In 2006 Pound reached a settlement with Dornan that allowed him five years to pay off the debt. The settlement stipulated that Pound could not discharge the debt in bankruptcy. On paper at least, Dornan had taken the proper legal steps to recover her investment.

Yet soon after the judgment was recorded, Pound defaulted on its modest terms. With the recession in full bloom, it wasn’t difficult to believe his entreaties that he was barely making ends meet. Months turned to years, however, and the investor grew frustrated waiting for him to right his financial ship.

In 2012, Dornan hired Sapient Investigations to look into the self-professed pauper’s finances. It turns out he was actually living a lifestyle something more akin to a prince. Pound resided in a luxury townhome in a gated community in Mission Viejo, drove a new Ford F-150, and was active in an area ‘mega-church’ where he co-sponsored relief missions to Africa and Haiti. His Facebook profile revealed that he enjoyed squiring local women away on expensive weekends in California wine country.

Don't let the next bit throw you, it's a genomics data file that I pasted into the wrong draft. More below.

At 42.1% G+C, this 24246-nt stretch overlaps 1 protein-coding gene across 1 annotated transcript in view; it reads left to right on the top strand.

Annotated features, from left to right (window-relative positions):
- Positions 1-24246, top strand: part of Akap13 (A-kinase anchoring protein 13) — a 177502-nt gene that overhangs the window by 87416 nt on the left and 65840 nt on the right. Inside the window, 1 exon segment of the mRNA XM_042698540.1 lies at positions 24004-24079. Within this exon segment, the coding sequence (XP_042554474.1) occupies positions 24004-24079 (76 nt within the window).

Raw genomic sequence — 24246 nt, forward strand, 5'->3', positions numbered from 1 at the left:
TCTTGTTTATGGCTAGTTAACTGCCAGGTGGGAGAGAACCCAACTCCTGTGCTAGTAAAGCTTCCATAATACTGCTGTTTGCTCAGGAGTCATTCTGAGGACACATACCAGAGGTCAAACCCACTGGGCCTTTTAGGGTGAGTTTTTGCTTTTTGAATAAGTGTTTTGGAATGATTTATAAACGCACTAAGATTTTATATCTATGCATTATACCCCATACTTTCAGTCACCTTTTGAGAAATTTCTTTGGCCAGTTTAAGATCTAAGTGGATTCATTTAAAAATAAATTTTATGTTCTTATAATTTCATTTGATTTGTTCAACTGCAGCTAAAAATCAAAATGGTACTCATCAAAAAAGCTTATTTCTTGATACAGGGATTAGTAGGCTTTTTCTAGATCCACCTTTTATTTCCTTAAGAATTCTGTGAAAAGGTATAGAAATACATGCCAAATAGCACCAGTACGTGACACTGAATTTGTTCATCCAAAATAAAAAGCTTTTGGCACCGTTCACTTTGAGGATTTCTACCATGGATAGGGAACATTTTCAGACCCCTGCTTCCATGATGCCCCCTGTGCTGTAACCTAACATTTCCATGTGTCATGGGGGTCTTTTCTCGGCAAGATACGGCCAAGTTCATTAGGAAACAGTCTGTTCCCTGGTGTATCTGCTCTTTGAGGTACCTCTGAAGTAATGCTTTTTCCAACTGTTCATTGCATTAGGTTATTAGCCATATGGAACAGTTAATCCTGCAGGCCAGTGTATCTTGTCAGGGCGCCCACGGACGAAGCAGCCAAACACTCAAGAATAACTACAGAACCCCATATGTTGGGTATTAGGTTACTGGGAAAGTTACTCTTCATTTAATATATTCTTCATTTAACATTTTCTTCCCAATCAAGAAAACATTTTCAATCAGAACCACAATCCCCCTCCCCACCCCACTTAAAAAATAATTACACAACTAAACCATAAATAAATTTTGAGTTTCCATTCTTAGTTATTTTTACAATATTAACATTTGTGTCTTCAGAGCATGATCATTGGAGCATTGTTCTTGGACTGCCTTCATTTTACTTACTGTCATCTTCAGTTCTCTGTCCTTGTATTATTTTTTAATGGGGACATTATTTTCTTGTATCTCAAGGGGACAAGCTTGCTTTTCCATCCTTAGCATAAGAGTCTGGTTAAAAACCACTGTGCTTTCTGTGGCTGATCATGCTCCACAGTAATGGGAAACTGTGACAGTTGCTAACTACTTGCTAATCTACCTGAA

In a debtor’s exam in Orange County Superior Court Pound calmly repeated his claims of unemployment and poverty. He had no job, but scraped together a hundred or so dollars a week from day labor gigs that sympathetic friends offered him when they could. His new truck? Not his. A friend had loaned it to him. The relief missions abroad? They too were sponsored by generous friends and a church fundraiser. Why hadn’t he sought employment? He was depressed. And his weekend getaways with the ladies? The pictures were a little more glamorous than the actual trips, he said, and his lady friends covered most of the costs.

During his testimony and afterward, Pound professed sympathy for his investor and regret that he had been unable to honor the terms of the settlement. He vowed to begin making payments again and pay off the debt entirely within a year by ‘cashing out’ of his stake in a business he’d been developing with partners.